'Very early microbial exposure, particularly in the intestinal tract, seems necessary for a mature and balanced immune system in childhood.

'Antibiotic use, especially broad spectrum antibiotics, may alter microbial flora in the gut, thereby causing imbalances in the immune system and a poor allergic response.'
Doing a further search on the allergy-asthma connection we find links to acetaminophen use in infants (increasing risk of both asthma and eczema)[9], stress during pregnancy[10], and even the excessive consumption of fast-food hamburgers (more than 3 per week)[11].

Which in my mind just leads full circle to the fact that environmental stressors on the organism, whether due to toxins (constantly increasing in our world), absence of normal gut biota, emotional traumas, poor nutrition, poor sleep, poor health, etc… leads to inflammation and immune malfunction, mitochondrial dysfunction, more poor sleep, more poor health, more stress, etc.

Remember what different doctors both said about my daughter’s illness – that it was systemic—body-wide—not just “in her head?” One factor affects multiple parts affecting the whole of the person, even though modern medicine is set up to just look at pieces of us.

Our job is to break the cycle. Heal the whole.

This post is long enough. I haven’t even touched on “brain allergies” which are so commonly associated with reactions to foods and chemicals.

Here is interesting reading on that topic: BRAIN ALLERGIES.
Be sure to see the books and video below!

This video news story about a boy with autism really resonated with me with talk about the boy’s illness affecting the WHOLE BODY, causing pain and affecting mitochondria and the gut … or should we say when something affects the gut and the mitochondria, and causes pain, the WHOLE BODY is affected.
Autism Now: Meet Nick, Robert MacNeil's Grandson, PBS NewsHour, PBS Video
Related article: Autism Is Not a “Mental Illness”

If you read nothing else, at least get some ideas from my book, and read this books by Dr. Doris Rapp, MD - pediatrician, allergist, and board-certified specialist in environmental medicine, and watch this video!!

WATCH this child get "bipolar" and perseverate with just a drop of pollen!

Here is Dr. Doris Rapp's website:

If you have read my book, you'll know - our lives would have been at least partially better if we had read her book twenty years ago!

Related Books:
Food Sensitivity TESTS:
Learn more about healing your gut, and other tests available: Gut, Brain, Bacteria, and Behavior

[1] "Studies link allergies to higher depression risk" Lexington Herald-Leader 12 April, 2011.

[2] New York Times Are Allergies and Depression Related?

[3] Inflammation of Body and Brain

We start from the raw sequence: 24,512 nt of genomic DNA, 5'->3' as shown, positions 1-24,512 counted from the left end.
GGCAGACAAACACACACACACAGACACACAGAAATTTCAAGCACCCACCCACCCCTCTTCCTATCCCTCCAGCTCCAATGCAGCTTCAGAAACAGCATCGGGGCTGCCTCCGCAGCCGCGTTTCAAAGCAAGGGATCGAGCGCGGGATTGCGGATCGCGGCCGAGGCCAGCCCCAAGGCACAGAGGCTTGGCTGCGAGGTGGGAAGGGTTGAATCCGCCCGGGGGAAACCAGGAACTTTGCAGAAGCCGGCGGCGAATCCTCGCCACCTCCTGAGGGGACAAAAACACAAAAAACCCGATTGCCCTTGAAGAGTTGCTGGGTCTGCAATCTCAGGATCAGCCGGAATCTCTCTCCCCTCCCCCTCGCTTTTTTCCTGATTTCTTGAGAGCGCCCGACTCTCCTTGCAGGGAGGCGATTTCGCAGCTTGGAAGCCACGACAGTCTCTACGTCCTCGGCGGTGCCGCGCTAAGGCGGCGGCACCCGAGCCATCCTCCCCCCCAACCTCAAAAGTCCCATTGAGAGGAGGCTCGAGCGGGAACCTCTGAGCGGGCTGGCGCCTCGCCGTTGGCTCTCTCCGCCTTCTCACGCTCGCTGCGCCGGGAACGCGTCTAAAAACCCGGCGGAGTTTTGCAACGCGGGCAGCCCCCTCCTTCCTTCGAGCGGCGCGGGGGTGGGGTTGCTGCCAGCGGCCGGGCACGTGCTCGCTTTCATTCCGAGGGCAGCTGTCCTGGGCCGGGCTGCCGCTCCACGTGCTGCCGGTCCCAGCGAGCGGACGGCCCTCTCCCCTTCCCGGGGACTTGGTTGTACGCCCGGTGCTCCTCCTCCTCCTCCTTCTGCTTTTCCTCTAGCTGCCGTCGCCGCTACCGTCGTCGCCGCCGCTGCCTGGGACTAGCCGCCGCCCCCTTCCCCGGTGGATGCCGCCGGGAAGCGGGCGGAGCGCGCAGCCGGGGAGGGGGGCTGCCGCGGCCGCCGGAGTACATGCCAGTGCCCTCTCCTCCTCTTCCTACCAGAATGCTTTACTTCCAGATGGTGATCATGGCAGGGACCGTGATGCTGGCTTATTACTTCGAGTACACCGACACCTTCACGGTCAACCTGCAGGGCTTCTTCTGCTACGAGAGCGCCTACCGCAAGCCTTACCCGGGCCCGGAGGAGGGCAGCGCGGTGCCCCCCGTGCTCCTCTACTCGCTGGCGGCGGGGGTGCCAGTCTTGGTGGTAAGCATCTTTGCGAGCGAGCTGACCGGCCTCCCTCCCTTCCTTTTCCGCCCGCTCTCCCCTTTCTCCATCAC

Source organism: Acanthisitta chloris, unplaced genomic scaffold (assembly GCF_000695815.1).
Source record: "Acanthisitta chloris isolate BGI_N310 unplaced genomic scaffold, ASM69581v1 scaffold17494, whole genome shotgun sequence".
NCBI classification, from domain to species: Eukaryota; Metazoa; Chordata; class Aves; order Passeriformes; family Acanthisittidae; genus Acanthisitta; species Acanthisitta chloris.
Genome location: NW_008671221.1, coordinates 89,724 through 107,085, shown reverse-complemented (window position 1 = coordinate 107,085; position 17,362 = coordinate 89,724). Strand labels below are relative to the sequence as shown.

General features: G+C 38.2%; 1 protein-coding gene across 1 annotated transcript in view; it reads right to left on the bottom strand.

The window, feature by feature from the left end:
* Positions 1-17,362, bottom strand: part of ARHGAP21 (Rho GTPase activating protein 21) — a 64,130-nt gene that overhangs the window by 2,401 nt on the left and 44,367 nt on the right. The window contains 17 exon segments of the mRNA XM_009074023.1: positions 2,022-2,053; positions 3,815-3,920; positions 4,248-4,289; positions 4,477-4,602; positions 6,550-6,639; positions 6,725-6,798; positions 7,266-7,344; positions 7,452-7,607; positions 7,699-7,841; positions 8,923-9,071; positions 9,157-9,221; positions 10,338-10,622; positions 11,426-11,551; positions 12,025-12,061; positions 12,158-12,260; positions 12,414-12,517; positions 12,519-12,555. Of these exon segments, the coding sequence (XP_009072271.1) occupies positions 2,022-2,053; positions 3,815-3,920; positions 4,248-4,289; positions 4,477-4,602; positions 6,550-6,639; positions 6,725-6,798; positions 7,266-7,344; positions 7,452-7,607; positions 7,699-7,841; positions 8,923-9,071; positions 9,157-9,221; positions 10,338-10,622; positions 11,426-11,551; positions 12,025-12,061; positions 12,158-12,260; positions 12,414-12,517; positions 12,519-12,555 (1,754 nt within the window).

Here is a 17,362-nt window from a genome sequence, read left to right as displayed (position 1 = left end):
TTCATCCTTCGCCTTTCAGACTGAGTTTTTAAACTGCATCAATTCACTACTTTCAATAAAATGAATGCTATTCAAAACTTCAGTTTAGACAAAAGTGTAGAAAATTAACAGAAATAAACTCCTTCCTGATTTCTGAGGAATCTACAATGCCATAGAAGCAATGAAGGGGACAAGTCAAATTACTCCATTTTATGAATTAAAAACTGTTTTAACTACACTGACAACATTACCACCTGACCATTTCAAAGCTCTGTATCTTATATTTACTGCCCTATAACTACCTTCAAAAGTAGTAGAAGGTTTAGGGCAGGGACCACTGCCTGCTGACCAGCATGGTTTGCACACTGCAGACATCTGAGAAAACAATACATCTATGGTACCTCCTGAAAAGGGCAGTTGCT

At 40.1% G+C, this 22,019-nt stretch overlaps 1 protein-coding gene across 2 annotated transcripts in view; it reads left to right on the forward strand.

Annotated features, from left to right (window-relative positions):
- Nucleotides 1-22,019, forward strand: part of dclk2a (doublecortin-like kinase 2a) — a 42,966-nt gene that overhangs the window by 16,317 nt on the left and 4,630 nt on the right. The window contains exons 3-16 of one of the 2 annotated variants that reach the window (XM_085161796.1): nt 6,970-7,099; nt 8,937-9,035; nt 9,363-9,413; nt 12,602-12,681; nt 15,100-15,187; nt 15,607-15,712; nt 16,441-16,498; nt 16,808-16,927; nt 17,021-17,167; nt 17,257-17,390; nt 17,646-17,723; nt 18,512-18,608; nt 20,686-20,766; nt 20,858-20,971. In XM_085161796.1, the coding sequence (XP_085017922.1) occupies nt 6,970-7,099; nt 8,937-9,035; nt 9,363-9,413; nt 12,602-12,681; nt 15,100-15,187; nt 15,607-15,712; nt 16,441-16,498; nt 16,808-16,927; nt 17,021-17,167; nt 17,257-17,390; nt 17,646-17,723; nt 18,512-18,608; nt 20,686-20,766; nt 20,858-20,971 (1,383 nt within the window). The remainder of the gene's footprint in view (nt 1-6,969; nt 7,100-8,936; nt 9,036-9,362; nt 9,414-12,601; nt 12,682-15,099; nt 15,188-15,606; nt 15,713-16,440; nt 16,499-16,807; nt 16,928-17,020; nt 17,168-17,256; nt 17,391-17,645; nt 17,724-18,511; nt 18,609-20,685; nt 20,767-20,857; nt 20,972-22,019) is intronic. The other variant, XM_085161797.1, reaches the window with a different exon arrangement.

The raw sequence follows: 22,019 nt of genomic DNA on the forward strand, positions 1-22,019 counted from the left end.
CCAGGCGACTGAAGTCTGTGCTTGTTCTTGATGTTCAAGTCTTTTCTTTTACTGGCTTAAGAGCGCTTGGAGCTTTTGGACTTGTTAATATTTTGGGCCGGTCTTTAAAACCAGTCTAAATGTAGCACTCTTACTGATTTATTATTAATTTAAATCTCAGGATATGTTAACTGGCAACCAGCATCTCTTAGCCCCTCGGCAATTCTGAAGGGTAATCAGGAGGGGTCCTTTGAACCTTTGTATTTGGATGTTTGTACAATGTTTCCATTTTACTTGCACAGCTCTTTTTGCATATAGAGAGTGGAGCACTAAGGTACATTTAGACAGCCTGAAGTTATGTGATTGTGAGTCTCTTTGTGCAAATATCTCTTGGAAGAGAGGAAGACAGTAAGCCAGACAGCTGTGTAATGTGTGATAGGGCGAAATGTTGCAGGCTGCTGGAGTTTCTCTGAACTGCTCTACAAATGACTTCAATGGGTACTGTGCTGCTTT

[4] See listed side effects for Advair, pseudoephedrine and Benadryl.

[5] "It’s Not Mental" (the book) by Jeanie Wolfson

[6] A Review of Candidate Pathways Underlying the Association Between Asthma and Major Depressive Disorder Psychosomatic Medicine February/March 2009 vol. 71 no. 2 187-195

[7] Babies given antibiotics before six-months have a higher asthma risk

[8] Gut, Brain, Bacteria and Behavior

[9] Acetaminophen may raise asthma risk in kids
Study covered pain reliever's use among children in 31 countries

[10] Pregnancy Stress Ups Kids' Asthma Risk Study Shows Stress on Moms May Affect Child's Immune Response

[11] Hamburgers Linked to Asthma Risk in Kids Study Shows Higher Risk for Asthma in Kids Who Eat 3 or More Burgers a Week

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Last Updated: 23 March 2012


[M] said...

Have you read the book "Brain Allergies: The Psychonutrient and Magnetic Connections" ?

I think you would really like it. It has a wealth of information. Here is the amazon link...

Herb said...

In March, 2008, I posted a comment to the effect that I hoped that, in the future, researchers would recognize that pharmaceuticals, many times, are stressors in themselves. While there have been studies linking antibiotics with asthma, I wonder if there has been any study that might suggest a link between antibiotics and autism, as there has been an alleged link with vaccines. After all the onset of autism seems to increase around age 2 about the same time use of antibiotics increases.

Anonymous said...

Sometimes researchers are too smart for their own good and become moderately retarded. When the asthma or allergies show stronger/more severe symptoms or than usual, the person would be more depressed than otherwise

Charlotte said...

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Baby Allergies and Conditions